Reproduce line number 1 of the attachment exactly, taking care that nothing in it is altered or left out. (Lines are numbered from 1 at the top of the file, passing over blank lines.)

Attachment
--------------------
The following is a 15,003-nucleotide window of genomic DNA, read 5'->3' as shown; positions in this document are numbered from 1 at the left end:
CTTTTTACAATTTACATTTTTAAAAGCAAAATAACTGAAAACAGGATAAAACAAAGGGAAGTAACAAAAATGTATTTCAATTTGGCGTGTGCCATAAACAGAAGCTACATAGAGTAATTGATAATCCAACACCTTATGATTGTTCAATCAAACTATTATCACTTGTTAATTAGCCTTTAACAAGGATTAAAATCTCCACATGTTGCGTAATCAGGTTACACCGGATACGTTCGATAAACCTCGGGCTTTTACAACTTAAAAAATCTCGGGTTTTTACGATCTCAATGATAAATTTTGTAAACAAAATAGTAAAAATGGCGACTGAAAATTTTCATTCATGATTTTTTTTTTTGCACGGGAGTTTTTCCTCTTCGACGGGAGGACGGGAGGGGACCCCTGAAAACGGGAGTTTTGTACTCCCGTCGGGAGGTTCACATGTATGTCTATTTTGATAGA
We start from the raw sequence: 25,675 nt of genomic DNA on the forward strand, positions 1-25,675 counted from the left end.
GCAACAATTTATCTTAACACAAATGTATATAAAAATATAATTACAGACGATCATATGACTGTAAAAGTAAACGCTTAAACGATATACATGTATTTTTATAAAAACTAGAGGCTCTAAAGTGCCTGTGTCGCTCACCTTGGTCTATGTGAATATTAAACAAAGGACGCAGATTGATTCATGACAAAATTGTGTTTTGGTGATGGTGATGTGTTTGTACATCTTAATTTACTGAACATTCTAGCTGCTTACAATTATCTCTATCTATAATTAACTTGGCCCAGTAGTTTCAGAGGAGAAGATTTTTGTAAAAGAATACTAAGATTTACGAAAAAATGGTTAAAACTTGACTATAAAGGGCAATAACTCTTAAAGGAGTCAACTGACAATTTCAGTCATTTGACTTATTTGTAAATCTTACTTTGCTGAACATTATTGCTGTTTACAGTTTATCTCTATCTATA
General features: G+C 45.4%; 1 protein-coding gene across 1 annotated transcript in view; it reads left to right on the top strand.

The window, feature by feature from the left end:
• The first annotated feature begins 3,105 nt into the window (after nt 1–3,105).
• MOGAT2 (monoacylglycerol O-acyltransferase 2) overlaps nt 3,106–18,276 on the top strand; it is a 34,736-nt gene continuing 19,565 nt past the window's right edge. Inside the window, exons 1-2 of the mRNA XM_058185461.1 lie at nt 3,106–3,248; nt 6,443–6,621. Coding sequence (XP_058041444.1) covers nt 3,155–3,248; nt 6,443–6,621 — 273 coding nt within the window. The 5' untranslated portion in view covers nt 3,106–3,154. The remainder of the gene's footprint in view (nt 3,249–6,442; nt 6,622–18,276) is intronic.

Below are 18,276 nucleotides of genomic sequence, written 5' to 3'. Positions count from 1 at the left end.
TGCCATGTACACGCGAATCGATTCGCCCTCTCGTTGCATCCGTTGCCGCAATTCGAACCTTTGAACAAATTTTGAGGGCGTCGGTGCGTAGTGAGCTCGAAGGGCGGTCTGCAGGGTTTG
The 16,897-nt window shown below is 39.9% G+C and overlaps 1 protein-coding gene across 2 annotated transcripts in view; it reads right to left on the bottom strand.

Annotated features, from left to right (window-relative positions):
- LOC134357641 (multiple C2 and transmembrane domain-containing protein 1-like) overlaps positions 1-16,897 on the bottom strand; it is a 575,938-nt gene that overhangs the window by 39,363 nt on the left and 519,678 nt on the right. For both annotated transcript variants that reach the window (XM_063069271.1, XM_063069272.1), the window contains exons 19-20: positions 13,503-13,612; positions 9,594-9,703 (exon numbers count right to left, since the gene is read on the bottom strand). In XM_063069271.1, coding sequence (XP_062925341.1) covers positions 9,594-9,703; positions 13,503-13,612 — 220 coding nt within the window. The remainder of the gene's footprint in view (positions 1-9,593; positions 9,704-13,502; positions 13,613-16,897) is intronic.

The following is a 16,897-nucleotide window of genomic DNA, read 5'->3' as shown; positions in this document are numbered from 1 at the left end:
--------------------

The following is a 15,003-nucleotide window of genomic DNA, read 5'->3' as shown; positions in this document are numbered from 1 at the left end: